Natural gas is a preferred energy source when considering its environmental impacts. Specifically, when burned, much less carbon dioxide (\(\ce{CO2}\)), nitrogen oxides, and sulfur dioxide are omitted than from the combustion of coal or oil. It also does not produce ash or toxic emissions.

    Environmental Impacts of Exploration, Drilling, and Production

    Land resources are affected when geologists explore for natural gas deposits on land, as vehicles disturb vegetation and soils. Road clearing, pipeline and drill pad construction also affect natural habitats by clearing and digging. Natural gas production can also result in the production of large volumes of contaminated water. This water has to be properly handled, stored, and treated so that it does not pollute land and water supplies. Extraction of shale gas is more problematic than traditional sources due to a process nicknamed fracking or fracturing of wells, since it requires large amounts of water (see Figure below). The technique uses high-pressure fluids to fracture the normally hard shale deposits and release gas and oil trapped inside the rock. To promote the flow of gas out of the rock, small particles of solids are included in the fracturing liquids to lodge in the shale cracks and keep them open after the liquids are depressurized. The considerable use of water may affect the availability of water for other uses in some regions and this can affect aquatic habitats. If mismanaged, hydraulic fracturing fluid can be released by spills, leaks, or various other exposure pathways. The fluid contains potentially hazardous chemicals such as hydrochloric acid, glutaraldehyde, petroleum distillate, and ethylene glycol. The risks of fracking have been highlighted in popular culture in the documentary, Gasland (2010).

    fig 14.2.4.jpgFigure \(\PageIndex{4}\): Graphic illustrates the process of hydraulic fracturing. Source: Al Granberg, ProPublica.

    Fracking also produces large amounts of wastewater, which may contain dissolved chemicals from the hydraulic fluid and other contaminants that require treatment before disposal or reuse. Because of the quantities of water used and the complexities inherent in treating some of the wastewater components, treatment and disposal is an important and challenging issue.

    The raw gas from a well may contain many other compounds besides the methane that is being sought, including hydrogen sulfide, a very toxic gas. Natural gas with high concentrations of hydrogen sulfide is usually flared which produces CO2, carbon monoxide, sulfur dioxide, nitrogen oxides, and many other compounds. Natural gas wells and pipelines often have engines to run equipment and compressors, which produce additional air pollutants and noise.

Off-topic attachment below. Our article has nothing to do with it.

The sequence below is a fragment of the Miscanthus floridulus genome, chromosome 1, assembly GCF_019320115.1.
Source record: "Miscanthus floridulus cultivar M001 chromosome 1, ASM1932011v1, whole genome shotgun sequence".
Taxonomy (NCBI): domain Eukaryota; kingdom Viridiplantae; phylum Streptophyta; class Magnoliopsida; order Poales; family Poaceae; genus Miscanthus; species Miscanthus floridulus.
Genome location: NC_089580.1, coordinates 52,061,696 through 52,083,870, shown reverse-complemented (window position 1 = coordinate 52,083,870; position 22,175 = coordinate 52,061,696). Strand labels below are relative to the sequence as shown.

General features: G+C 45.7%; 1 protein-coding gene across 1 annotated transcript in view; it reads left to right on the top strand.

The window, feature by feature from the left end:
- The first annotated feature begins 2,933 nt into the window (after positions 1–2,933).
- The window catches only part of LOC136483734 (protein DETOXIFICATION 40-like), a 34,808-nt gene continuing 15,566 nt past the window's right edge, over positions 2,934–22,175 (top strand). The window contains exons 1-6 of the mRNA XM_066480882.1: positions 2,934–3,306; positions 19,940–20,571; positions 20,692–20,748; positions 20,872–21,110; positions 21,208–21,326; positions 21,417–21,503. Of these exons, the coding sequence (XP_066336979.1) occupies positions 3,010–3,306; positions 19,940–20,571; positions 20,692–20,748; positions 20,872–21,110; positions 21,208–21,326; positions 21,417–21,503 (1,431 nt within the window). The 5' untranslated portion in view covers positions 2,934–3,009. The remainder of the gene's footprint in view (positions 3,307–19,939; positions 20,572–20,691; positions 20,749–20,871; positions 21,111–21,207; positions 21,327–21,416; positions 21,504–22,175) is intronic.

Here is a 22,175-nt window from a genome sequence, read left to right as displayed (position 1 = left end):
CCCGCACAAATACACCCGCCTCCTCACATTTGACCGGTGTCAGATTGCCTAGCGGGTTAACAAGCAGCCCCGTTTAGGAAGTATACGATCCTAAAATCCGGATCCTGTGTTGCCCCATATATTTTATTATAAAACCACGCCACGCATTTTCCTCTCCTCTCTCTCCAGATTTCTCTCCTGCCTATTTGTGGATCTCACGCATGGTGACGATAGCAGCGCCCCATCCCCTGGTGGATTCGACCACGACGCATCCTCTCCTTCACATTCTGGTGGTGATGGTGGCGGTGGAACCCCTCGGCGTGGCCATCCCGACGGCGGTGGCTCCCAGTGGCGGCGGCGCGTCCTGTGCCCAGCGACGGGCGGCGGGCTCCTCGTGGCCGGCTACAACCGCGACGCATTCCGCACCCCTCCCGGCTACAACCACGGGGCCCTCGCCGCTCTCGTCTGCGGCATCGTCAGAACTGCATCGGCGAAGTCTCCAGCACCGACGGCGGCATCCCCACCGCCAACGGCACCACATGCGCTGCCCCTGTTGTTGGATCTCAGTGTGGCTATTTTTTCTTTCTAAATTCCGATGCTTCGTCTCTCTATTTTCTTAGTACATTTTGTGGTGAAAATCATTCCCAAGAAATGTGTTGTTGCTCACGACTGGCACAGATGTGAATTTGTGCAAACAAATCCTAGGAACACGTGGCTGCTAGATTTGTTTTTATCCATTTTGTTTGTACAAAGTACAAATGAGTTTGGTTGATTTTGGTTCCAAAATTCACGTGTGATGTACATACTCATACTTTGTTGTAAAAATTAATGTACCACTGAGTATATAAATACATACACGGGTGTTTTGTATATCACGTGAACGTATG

Contributions of Coal and Gas to Electricity Generation

    At present the fossil fuels used for electricity generation are predominantly coal (45 percent) and gas (23 percent); petroleum accounts for approximately 1 percent. Coal electricity traces its origins to the early 20th Century, when it was the natural fuel for steam engines given its abundance, high energy density and low cost. Gas is a later addition to the fossil electricity mix, arriving in significant quantities after World War II and with its greatest growth since 1990. Of the two fuels, coal emits almost twice the carbon dioxide as gas for the same heat output, making it significantly greater contributor to global warming and climate change.

    The Future of Gas and Coal

    The future development of coal and gas depend on the degree of public and regulatory concern for carbon emissions, and the relative price and supply of the two fuels. Supplies of coal are abundant in the United States, and the transportation chain from mines to power plants is well established by long experience. The primary unknown factor is the degree of public and regulatory pressure that will be placed on carbon emissions. Strong regulatory pressure on carbon emissions would favor retirement of coal and addition of gas power plants. This trend is reinforced by the recent dramatic expansion of shale gas reserves in the United States due to advances in horizontal drilling and hydraulic fracturing of shale gas fields. Shale gas production has increased 48 percent annually in the years 2006 – 2010, with more increases expected. Greater United States production of shale gas will gradually reduce imports and could eventually make the United States a net exporter of natural gas.

    fig 14.2.5.jpgFigure \(\PageIndex{5}\): Global Carbon Cycle, 1990s The global carbon cycle for the 1990s, showing the main annual fluxes in GtC yr–1: pre-industrial ‘natural’ fluxes in black and ‘anthropogenic’ fluxes in red. Source: Climate Change 2007: The Physical Science Basis: Contribution of Working Group I to the Fourth Assessment Report of the Intergovernmental Panel on Climate Change, Cambridge University Press, figure 7.3